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    #1

    oral examination vs verbal examination

    Do I take an oral or verbal examination as opposed to a written test?
    Last edited by ostap77; 21-Jun-2014 at 10:14.

  1. Raymott's Avatar
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    #2

    Re: oral examination vs verbal examination

    Quote Originally Posted by ostap77 View Post
    Do I take an oral or verbal examination as opposed to a written test?
    This might differ across regions. An "oral examination" is what a dentist does. But here, it can also be a viva voce, ie a spoken exam.
    "Verbal exam" is also used - as long as it's clear that you'll be tested on more than just verbs!
    http://en.wikipedia.org/wiki/Oral_exam

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    #3

    Re: oral examination vs verbal examination

    It's been discussed many times in the forum but I'm going to ask you again. Do I demonstrate my knowledge in the spoken exam or on the spoken exam?

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    #4

    Re: oral examination vs verbal examination

    My Oxford Dictionary marks 'in her exams' as 'BrE' and 'on her exams', 'NAmE'.

    Not a teacher.

  3. Raymott's Avatar
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    #5

    Re: oral examination vs verbal examination

    Quote Originally Posted by ostap77 View Post
    It's been discussed many times in the forum but I'm going to ask you again.
    Why? Do you think the answer has changed?
    Note that Matthew's answer probably refers to exams in general (in US), where you generally write 'on' the answer sheet.
    Last edited by Raymott; 22-Jun-2014 at 03:08. Reason: fix typo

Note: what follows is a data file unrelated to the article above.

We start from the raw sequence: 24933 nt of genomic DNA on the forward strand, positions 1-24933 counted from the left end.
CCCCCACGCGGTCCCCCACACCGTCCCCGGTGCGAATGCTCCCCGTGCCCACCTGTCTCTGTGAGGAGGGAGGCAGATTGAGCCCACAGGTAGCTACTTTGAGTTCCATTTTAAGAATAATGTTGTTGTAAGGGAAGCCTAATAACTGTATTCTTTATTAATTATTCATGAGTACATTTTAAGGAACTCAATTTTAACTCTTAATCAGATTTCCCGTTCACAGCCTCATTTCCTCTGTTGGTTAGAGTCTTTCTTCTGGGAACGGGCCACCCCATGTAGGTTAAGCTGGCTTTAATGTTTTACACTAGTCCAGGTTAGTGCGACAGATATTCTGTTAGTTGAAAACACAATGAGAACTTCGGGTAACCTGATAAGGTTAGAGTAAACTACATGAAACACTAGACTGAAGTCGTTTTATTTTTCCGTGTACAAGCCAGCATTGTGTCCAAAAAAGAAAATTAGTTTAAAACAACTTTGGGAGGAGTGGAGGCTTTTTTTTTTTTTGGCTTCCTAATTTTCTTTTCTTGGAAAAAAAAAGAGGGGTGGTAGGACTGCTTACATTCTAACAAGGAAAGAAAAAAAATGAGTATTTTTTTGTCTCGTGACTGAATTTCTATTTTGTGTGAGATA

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    #6

    Re: oral examination vs verbal examination

    In the US, we have oral exams. It would be clear from the context whether that was an academic setting in which you demonstrate your knowledge talking about the subject or that was in a dentist's chair.
    I'm not a teacher, but I write for a living. Please don't ask me about 2nd conditionals, but I'm a safe bet for what reads well in (American) English.

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    #7

    Re: oral examination vs verbal examination

    So I could use 'on' for both an oral and written exam?

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    #8

    Re: oral examination vs verbal examination

    In BrE, you could use:

    How did you do in your oral exam?
    How did you do at your oral exam?
    How did you do on your oral exam?

    I would equate "in" and "on" with the actual result, but I might use "at" a few minutes after someone took that exam and I would be asking for their opinion as to how it went.
    Remember - if you don't use correct capitalisation, punctuation and spacing, anything you write will be incorrect.

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